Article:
QUEEN ‘Mamohato Memorial Hospital (QMMH) is in trouble with the Lesotho Revenue Authority (LRA) over its failure to meet its tax obligations which are said to have ballooned to M34, 4 million.
The tax arrears are said to have accrued from October 2014 to August this year.
As a result, the hospital, popularly known as Tšepong, has now been referred to the LRA’s Debt Recovery Unit. In terms of the measures dubbed the third-party recovery plan, the LRA can instruct all Tšepong debtors to pay their debts directly to the tax authority to enable it to recover the hospital’s tax arrears.
Alternatively, the LRA could sue Tšepong for the debt.
According to an LRA letter to Tšepong, seen by the Lesotho Times this week, the hospital fell behind in its tax payments in October 2014. By 31 December 2015, it owed M15 925 784.
As of 28 August 2020, the arrears had shot up to M34 451 608 due to the hospital’s failure to meet its obligations.
The LRA is now demanding that the hospital settles the debt forthwith. It has since referred the matter to its Debt Recovery Unit for appropriate action.
In a confidential 10 September 2020 letter to Tšepong’s financial manager, Christoffel Smith, the LRA accounts representative, Thabelo Khalema, states that “our records indicate that you have not yet settled your outstanding tax liability despite efforts made to you”.
“This letter serves to inform you that your account has been referred to the Debt Recovery Unit for debt recovery measures. Kindly note that the office of Debt Management will contact you in due course,” Mr Khalema further states.
LRA public relations manager, Pheello Mphana, this week refused to comment on the matter, saying they were not allowed to discuss such issues with third parties.
“There will never be a time when we will discuss our clients’ issues with a third party, the media included. Those are confidential issues and if you happen to have the (LRA’s) letter (to Tšepong), you still need to understand that there is no way we can discuss our clients with you,” Mr Mphana said.
In a separate interview, Tšepong Consortium board chairperson, Mokutu Makara, said he was not aware of the LRA’s letter over the main referral hospital’s tax obligations.
“I am not aware of such correspondence but I will make inquiries on the matter.
“The problem with Tšepong is that the management contract is with Netcare and there are serious problems that we have been trying to address for years now. This is why we have been fighting to have the hospital financials subjected to a forensic audit,” Mr Makara said.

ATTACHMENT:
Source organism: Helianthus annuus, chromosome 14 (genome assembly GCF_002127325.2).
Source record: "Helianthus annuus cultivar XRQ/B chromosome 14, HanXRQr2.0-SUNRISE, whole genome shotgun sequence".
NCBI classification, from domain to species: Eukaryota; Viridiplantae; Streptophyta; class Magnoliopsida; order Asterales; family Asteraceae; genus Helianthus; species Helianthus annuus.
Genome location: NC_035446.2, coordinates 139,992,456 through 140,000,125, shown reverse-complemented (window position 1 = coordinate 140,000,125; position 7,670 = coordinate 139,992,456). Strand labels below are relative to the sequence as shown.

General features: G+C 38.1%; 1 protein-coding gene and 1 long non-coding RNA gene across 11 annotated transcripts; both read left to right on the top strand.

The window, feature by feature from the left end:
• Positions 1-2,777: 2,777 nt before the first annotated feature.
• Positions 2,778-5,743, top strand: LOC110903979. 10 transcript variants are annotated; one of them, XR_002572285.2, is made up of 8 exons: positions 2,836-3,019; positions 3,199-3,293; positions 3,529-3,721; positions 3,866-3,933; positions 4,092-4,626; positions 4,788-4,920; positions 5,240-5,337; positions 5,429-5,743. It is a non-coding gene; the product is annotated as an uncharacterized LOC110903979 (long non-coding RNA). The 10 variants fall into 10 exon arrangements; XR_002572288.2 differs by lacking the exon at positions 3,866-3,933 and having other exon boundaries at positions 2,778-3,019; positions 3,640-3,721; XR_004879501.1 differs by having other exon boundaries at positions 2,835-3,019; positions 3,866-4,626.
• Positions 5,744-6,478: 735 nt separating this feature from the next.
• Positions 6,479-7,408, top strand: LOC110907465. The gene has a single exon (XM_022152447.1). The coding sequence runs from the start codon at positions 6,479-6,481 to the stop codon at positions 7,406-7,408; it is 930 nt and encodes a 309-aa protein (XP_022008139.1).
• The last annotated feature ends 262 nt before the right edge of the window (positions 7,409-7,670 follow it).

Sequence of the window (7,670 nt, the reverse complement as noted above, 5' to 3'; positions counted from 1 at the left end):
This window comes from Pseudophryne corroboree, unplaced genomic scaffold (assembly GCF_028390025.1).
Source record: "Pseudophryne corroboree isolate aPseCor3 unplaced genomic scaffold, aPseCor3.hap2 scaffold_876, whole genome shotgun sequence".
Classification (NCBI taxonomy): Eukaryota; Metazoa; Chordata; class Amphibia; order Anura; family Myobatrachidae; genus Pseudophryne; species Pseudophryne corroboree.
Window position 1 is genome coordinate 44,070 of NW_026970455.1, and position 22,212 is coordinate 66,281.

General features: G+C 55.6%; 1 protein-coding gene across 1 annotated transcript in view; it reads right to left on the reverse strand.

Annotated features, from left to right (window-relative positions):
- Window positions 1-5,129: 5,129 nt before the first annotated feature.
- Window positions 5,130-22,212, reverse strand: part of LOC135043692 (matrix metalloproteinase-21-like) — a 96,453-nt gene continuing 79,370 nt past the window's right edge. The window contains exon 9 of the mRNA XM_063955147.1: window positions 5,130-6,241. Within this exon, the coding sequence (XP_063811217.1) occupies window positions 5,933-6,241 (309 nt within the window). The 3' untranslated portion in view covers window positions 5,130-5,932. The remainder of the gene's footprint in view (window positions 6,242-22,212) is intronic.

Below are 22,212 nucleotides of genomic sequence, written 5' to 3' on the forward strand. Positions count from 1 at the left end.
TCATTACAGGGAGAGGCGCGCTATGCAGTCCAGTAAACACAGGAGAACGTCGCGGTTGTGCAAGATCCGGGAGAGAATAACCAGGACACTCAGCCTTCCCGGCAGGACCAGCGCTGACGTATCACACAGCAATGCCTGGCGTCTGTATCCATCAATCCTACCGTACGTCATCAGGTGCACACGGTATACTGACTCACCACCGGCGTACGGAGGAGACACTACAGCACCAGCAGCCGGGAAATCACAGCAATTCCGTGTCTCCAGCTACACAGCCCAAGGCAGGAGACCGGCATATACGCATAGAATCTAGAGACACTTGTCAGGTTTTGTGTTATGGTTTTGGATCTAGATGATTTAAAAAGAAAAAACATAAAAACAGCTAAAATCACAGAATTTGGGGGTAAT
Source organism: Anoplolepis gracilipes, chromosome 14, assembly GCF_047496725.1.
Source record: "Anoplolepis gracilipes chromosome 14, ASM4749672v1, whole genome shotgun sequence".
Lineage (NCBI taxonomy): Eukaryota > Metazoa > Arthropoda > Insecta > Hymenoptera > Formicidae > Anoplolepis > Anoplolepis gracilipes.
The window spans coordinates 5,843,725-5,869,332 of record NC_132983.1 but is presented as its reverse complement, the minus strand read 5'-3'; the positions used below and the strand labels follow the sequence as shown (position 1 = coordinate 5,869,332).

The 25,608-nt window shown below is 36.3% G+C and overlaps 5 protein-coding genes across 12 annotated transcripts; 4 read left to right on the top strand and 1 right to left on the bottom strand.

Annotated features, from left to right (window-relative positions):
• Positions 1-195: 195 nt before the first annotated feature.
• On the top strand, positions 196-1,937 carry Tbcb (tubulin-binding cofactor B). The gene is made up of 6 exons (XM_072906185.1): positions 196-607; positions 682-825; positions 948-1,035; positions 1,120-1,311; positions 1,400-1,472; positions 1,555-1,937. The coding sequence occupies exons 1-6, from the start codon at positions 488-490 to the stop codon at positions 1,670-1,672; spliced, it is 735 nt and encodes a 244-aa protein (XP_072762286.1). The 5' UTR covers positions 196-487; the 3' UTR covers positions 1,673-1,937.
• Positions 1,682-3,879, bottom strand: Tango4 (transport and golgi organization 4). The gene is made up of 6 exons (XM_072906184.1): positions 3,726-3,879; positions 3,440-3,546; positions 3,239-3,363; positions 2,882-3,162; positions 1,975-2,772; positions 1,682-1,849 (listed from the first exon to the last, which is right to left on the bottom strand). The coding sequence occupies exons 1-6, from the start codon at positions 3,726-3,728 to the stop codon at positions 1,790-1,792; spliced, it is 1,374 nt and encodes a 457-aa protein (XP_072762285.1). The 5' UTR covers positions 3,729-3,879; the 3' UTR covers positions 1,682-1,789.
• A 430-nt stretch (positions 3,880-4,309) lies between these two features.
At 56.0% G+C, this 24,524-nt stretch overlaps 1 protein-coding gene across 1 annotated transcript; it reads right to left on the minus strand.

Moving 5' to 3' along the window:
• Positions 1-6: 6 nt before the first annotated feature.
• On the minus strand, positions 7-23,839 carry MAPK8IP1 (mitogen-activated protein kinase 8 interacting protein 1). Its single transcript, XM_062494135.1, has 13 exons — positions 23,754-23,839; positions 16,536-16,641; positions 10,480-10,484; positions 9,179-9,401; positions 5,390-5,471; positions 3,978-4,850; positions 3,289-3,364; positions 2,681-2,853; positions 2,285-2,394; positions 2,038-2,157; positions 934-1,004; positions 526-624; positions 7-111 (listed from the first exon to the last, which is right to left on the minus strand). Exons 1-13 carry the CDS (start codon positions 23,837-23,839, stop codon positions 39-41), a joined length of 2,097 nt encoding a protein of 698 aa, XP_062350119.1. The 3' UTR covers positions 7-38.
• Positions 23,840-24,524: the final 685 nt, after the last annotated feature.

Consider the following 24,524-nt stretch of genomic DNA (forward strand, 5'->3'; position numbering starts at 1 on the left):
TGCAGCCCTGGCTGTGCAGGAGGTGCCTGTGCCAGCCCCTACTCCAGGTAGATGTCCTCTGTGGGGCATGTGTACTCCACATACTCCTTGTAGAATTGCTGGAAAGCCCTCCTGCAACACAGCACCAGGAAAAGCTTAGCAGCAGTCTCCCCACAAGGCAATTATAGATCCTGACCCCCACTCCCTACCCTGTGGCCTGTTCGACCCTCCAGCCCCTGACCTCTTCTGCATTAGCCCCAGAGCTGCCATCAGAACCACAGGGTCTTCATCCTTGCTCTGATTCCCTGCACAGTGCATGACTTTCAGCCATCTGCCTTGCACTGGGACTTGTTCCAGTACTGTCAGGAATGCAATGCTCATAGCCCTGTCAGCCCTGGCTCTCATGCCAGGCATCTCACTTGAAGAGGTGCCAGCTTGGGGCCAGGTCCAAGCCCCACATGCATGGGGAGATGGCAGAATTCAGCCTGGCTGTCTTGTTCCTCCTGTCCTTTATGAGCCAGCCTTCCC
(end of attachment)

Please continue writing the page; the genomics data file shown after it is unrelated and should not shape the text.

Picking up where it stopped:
Tšepong has repeatedly claimed its operations are being harmstrung by the government’s failure to meet its obligations to the institution. In July this year, the hospital’s majority shareholder, South Africa’s Netcare Group, filed a High Court application to compel the government to settle a M686 million debt it says it is owed for running the hospital on behalf of the Lesotho government. The matter is pending at the High Court.
Netcare, a South African company, has a 40 percent stake in the Tšepong Consortium. Four other companies, namely, Afri’nnai Health of South Africa, Excel Health, Women Investments and D10 Investments (all from Lesotho), hold the remaining shares.
QMMH is said to be facing serious financial challenges which Netcare entirely blames on the government’s alleged failure to pay its debts.
The other shareholders have, however, accused Netcare of financial impropriety which has seen it make making unauthorised payments to itself, Botle Facilities Management and some unknown persons.
Earlier this year, Afri’nnai Health’s founding director Lehlohonolo Mosotho accused Netcare Group of siphoning millions of maloti from the company under “dubious and unexplained circumstances”.
Prof Mosotho accuses Netcare of siphoning money out of the consortium and paying out a total of M312 million without the approval of the board. He alleged that Netcare paid itself M201 million in just nine months.
He said the amount was way more than the M161 million that Netcare had submitted to the Tšepong board as its management fees in the 2017/18 financial year.
Prof Mosotho also alleged that Netcare paid Botle Facilities Management M47 million between January 2018 and May 2019 without the approval of the board. Netcare owns shares in Botle which is responsible for repairs and maintenance services at QMMH.
Prof Mosotho accused Mr Smith and Netcare of vehemently opposing a forensic audit into the affairs of the consortium because they were fully aware that the net was closing in on them.
In August this year, Prof Mosotho successfully petitioned the court to remove Netcare representatives from the list of signatories to the bank accounts of the hospital.
Under the new arrangement, Netcare- which manages the hospital on behalf of the consortium- has to seek the board’s approval before making payments.